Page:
Diabolique: Can you give us a rundown of what viewers can expect from the film?

BKW: Space Babes from Outer Space is really the story of Charlie – a virgin farmboy from earth – and Carrieola – a Space Babe from Titty City – and how they both are able to find love together, from completely different paths.  It’s a fish out of water story, with a lot of heart, and fun, sexy comedic moments.  There’s a lot of nudity, sight gags, and over the top silliness that is very reminiscent of the sex comedies of the 1980s – when things weren’t so P.C. and before sex comedies changed and relied more on gross-out humor and lost their heart.

Diabolique: In your opinion, what’s the definitive sex comedy?

BKW: I love so many sex comedies – it’s really my favorite genre – so it’s so hard for me to narrow it down to just one. But I personally love – and rewatch regularly – Better off Dead (1985), Screwballs (1983), Porky’s (1981), The First Turn-On!! (1983) and The Last American Virgin (1982).

Diabolique: Sex has played a big part in your last two movies, Harvest Lake and Plank Face, and with this one you seem to be continuing in that vein, albeit with a lighter approach.  What is it about the subject that fascinates you?

BKW: Sex is beautiful, disgusting, embracing, weird, full of love, hate, passion and desire. It happens every day, but we seldom talk about it. [Sex] can be used to instil fear, to relieve stress and it can consume our every thought.  It creates life and death and it’s just so damn interesting and diverse, I don’t know if I could ever fully do a film that didn’t use sex or sexuality to some varying degree, because of its power and wonder.

Diabolique: Sex comedies often depict characters doing whatever it takes to get laid.  What’s the furthest you’ve ever went for a good time?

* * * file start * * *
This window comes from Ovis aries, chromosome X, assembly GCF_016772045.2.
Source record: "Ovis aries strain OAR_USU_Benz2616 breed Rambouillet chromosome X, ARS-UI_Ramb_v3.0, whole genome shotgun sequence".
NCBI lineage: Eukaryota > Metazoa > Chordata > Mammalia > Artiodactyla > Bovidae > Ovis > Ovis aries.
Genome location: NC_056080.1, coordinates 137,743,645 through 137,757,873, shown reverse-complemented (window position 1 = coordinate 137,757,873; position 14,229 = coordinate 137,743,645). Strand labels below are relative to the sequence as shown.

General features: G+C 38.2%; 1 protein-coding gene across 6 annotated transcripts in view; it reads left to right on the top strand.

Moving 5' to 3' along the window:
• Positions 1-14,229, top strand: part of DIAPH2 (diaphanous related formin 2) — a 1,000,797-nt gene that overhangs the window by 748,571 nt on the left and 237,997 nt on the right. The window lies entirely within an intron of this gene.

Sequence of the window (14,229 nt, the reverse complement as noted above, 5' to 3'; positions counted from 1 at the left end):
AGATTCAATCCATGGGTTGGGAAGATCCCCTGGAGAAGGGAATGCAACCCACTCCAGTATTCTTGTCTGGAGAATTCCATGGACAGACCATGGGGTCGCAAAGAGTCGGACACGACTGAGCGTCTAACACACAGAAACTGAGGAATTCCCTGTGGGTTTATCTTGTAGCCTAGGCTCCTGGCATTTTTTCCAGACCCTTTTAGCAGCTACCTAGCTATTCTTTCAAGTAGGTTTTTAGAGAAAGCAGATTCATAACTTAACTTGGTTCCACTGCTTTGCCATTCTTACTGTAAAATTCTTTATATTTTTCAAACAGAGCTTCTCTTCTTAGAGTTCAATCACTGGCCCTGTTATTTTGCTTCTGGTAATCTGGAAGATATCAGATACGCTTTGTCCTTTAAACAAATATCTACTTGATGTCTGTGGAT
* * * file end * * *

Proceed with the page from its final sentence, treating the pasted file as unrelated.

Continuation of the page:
BKW: Oh man.  Well one Halloween several year ago, Ellie [Church] and I were out at a bar, [and when] the bar closed, we met a friend who took us to a speak easy that was ran out of a Hookah bar after hours.  There were about 30 or so people there, the drinks were free and we were drinking them.  Ellie was dressed up as Richard Simmons, with tiny little red shorts and a big Afro wig and after enough drinks, I just couldn’t contain myself anymore.  So, we went into the one small bathroom together, and started going at it.  People were pounding on the door, it being the only bathroom in the place, and we just ignored them and kept going at it.

Towards the uh, “end” of it all, we accidentally knocked the sink off the wall, broke the drain and water started spraying out everywhere. By this point multiple people were now banging on the door, and water is now spraying all over us, and I can’t find the valve to shut the water off.  I try my best to prop the sink back up onto the wall and I snuck out as easily as I could, and told Ellie to come out a few minutes later, somehow thinking that would throw people off that we were in the single stall bathroom together.  A few minutes later we were cornered in the upstairs by the owner of the place, who demanded we pay him $500 immediately to pay for an emergency plumber repair or he was going to call the cops.  We were so scared and drunk it didn’t occur to us that a guy running a speak easy serving booze two hours after legal serving hours probably wasn’t in the best position to call the police on us, so we scraped our money together – which was somewhere around $200 total – and begged them to let us go.  They did, and now we have an expensive sex story that we still laugh about.